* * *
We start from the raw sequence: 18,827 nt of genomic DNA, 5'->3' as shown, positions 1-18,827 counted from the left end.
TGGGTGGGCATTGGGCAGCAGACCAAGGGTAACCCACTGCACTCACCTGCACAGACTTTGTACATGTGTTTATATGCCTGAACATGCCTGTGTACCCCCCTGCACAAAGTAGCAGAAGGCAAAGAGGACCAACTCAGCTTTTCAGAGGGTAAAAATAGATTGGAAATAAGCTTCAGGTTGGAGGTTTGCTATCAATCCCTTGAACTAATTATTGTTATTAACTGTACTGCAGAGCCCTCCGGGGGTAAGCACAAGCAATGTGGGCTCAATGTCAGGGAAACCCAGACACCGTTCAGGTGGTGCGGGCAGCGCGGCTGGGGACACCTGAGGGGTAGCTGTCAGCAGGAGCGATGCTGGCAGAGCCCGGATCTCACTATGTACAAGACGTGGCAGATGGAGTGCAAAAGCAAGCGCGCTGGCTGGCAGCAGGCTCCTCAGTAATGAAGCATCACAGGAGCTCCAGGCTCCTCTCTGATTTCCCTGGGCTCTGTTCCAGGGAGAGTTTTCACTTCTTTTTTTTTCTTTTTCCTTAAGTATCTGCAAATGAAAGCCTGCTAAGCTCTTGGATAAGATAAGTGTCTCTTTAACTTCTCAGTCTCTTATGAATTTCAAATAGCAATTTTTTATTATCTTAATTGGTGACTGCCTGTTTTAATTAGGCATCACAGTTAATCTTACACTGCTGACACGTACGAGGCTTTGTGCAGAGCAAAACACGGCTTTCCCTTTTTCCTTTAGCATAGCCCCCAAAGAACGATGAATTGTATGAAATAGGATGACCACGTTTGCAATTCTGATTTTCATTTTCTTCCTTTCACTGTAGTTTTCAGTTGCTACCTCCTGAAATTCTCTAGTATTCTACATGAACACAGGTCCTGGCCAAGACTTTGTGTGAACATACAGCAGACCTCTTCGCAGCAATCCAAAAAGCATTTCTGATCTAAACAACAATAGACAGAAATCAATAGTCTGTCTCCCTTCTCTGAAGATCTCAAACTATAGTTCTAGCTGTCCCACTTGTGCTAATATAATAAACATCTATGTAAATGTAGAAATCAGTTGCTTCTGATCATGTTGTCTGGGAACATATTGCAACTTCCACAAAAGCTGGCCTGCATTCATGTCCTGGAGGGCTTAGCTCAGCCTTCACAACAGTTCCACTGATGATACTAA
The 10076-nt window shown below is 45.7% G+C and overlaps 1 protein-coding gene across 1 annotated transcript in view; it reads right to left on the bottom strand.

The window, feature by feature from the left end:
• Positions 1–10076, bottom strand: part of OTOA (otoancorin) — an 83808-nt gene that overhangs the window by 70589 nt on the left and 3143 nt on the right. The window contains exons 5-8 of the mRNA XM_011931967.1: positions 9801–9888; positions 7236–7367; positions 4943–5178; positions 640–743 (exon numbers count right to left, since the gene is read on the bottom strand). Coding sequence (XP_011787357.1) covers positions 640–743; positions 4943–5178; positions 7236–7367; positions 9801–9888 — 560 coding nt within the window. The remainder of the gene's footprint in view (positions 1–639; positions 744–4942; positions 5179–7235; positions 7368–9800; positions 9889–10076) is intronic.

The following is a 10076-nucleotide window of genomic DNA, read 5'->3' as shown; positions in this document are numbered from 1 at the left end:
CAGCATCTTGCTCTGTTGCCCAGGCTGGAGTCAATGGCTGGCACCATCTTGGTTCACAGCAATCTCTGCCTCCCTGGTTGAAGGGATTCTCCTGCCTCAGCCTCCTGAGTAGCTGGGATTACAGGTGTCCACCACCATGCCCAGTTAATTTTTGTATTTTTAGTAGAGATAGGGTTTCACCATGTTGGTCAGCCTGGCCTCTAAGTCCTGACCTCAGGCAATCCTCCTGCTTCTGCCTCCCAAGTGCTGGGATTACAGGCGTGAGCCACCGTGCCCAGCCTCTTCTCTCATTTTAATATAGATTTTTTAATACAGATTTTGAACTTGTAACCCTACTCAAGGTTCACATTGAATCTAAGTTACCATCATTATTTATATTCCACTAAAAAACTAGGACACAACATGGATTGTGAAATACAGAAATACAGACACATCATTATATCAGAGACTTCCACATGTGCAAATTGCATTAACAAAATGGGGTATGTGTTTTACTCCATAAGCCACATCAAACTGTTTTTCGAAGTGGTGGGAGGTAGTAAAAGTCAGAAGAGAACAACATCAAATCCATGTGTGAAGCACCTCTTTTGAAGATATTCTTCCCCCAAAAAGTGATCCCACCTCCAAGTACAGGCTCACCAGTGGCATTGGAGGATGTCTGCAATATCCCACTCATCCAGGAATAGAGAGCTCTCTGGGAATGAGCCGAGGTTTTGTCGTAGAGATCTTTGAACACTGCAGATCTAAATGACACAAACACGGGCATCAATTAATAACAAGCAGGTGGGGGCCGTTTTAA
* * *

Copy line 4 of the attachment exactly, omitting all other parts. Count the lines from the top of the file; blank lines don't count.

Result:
The window, feature by feature from the left end: